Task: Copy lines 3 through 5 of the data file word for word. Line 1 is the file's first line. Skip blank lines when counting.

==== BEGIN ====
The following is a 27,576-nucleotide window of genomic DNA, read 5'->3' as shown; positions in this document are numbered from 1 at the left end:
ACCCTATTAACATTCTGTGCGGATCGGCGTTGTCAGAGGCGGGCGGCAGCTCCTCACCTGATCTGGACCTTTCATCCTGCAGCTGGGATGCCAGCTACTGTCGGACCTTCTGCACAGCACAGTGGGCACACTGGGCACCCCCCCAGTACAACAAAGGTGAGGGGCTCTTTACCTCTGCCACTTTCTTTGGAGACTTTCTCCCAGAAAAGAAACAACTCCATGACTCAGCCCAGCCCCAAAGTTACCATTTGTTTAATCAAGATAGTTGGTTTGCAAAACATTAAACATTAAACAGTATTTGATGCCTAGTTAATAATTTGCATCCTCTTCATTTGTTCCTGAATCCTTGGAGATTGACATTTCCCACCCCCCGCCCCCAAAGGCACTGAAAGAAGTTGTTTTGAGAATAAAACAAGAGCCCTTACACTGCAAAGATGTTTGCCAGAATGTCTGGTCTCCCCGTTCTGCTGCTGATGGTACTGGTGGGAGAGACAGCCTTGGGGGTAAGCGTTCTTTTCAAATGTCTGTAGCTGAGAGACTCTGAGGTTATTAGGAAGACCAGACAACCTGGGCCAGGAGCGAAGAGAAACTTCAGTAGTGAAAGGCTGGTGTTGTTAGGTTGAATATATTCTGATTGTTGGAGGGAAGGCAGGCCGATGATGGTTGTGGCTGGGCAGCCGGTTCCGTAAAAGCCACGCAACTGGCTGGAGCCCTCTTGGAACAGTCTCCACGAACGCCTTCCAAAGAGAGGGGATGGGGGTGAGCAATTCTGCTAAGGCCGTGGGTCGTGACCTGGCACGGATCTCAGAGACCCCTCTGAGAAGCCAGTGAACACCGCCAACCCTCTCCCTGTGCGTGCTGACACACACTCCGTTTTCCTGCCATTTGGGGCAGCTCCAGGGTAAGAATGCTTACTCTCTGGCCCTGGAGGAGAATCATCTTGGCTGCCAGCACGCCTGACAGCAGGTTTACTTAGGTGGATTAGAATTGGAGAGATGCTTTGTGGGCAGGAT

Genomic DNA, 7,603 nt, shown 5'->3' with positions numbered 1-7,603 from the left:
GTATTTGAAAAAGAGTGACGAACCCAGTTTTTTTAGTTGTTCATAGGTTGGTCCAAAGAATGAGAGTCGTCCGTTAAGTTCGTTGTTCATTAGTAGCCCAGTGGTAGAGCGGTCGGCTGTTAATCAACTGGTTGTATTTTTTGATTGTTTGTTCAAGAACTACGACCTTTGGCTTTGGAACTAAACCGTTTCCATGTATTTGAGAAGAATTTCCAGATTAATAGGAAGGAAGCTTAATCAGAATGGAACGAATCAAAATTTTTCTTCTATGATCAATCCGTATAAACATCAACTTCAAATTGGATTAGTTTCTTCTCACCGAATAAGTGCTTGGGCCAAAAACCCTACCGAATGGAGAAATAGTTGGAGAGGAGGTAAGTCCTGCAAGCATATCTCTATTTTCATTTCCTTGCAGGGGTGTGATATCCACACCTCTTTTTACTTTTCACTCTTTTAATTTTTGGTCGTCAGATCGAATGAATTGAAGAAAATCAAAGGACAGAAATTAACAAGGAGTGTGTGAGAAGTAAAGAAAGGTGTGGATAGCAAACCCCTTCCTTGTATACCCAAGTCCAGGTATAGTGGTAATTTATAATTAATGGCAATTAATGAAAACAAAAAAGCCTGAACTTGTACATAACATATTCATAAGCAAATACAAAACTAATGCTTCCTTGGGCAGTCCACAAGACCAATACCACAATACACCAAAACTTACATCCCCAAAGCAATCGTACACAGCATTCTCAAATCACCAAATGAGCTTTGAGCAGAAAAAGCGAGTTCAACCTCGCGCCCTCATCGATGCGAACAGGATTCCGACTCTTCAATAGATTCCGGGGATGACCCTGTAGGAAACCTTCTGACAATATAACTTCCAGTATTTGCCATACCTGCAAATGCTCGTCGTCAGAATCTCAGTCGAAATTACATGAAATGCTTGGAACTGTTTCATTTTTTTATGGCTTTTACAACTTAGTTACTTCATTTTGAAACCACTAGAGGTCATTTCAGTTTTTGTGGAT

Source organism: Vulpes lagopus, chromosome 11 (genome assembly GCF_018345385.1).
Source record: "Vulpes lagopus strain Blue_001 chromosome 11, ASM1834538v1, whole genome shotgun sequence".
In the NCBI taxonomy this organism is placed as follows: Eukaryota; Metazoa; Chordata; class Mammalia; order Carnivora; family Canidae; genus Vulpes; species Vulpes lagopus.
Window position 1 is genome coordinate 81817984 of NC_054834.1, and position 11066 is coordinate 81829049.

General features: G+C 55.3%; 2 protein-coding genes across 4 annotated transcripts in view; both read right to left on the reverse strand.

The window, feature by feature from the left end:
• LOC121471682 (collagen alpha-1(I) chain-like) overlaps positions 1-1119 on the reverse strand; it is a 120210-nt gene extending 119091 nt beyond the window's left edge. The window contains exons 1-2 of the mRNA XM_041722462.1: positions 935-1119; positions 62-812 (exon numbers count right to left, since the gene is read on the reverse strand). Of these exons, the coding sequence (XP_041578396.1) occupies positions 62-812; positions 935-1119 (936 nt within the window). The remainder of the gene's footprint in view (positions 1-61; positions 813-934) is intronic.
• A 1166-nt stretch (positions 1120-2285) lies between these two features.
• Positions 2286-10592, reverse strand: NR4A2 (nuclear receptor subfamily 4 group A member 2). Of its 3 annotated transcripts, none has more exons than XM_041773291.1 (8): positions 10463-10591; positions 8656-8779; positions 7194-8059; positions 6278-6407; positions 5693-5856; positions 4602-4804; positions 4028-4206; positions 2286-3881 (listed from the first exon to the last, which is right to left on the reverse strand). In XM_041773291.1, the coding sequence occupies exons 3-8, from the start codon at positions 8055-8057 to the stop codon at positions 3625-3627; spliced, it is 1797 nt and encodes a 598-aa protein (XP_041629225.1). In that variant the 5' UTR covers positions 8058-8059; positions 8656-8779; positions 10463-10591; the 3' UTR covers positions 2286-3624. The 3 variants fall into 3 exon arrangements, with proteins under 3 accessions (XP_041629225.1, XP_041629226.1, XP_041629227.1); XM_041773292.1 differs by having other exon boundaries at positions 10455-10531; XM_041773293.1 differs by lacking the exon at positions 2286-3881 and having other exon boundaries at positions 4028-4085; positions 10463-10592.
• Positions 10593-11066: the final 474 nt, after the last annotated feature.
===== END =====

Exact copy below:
Genomic DNA, 7,603 nt, shown 5'->3' with positions numbered 1-7,603 from the left:
GTATTTGAAAAAGAGTGACGAACCCAGTTTTTTTAGTTGTTCATAGGTTGGTCCAAAGAATGAGAGTCGTCCGTTAAGTTCGTTGTTCATTAGTAGCCCAGTGGTAGAGCGGTCGGCTGTTAATCAACTGGTTGTATTTTTTGATTGTTTGTTCAAGAACTACGACCTTTGGCTTTGGAACTAAACCGTTTCCATGTATTTGAGAAGAATTTCCAGATTAATAGGAAGGAAGCTTAATCAGAATGGAACGAATCAAAATTTTTCTTCTATGATCAATCCGTATAAACATCAACTTCAAATTGGATTAGTTTCTTCTCACCGAATAAGTGCTTGGGCCAAAAACCCTACCGAATGGAGAAATAGTTGGAGAGGAGGTAAGTCCTGCAAGCATATCTCTATTTTCATTTCCTTGCAGGGGTGTGATATCCACACCTCTTTTTACTTTTCACTCTTTTAATTTTTGGTCGTCAGATCGAATGAATTGAAGAAAATCAAAGGACAGAAATTAACAAGGAGTGTGTGAGAAGTAAAGAAAGGTGTGGATAGCAAACCCCTTCCTTGTATACCCAAGTCCAGGTATAGTGGTAATTTATAATTAATGGCAATTAATGAAAACAAAAAAGCCTGAACTTGTACATAACATATTCATAAGCAAATACAAAACTAATGCTTCCTTGGGCAGTCCACAAGACCAATACCACAATACACCAAAACTTACATCCCCAAAGCAATCGTACACAGCATTCTCAAATCACCAAATGAGCTTTGAGCAGAAAAAGCGAGTTCAACCTCGCGCCCTCATCGATGCGAACAGGATTCCGACTCTTCAATAGATTCCGGGGATGACCCTGTAGGAAACCTTCTGACAATATAACTTCCAGTATTTGCCATACCTGCAAATGCTCGTCGTCAGAATCTCAGTCGAAATTACATGAAATGCTTGGAACTGTTTCATTTTTTTATGGCTTTTACAACTTAGTTACTTCATTTTGAAACCACTAGAGGTCATTTCAGTTTTTGTGGAT

Source organism: Vulpes lagopus, chromosome 11 (genome assembly GCF_018345385.1).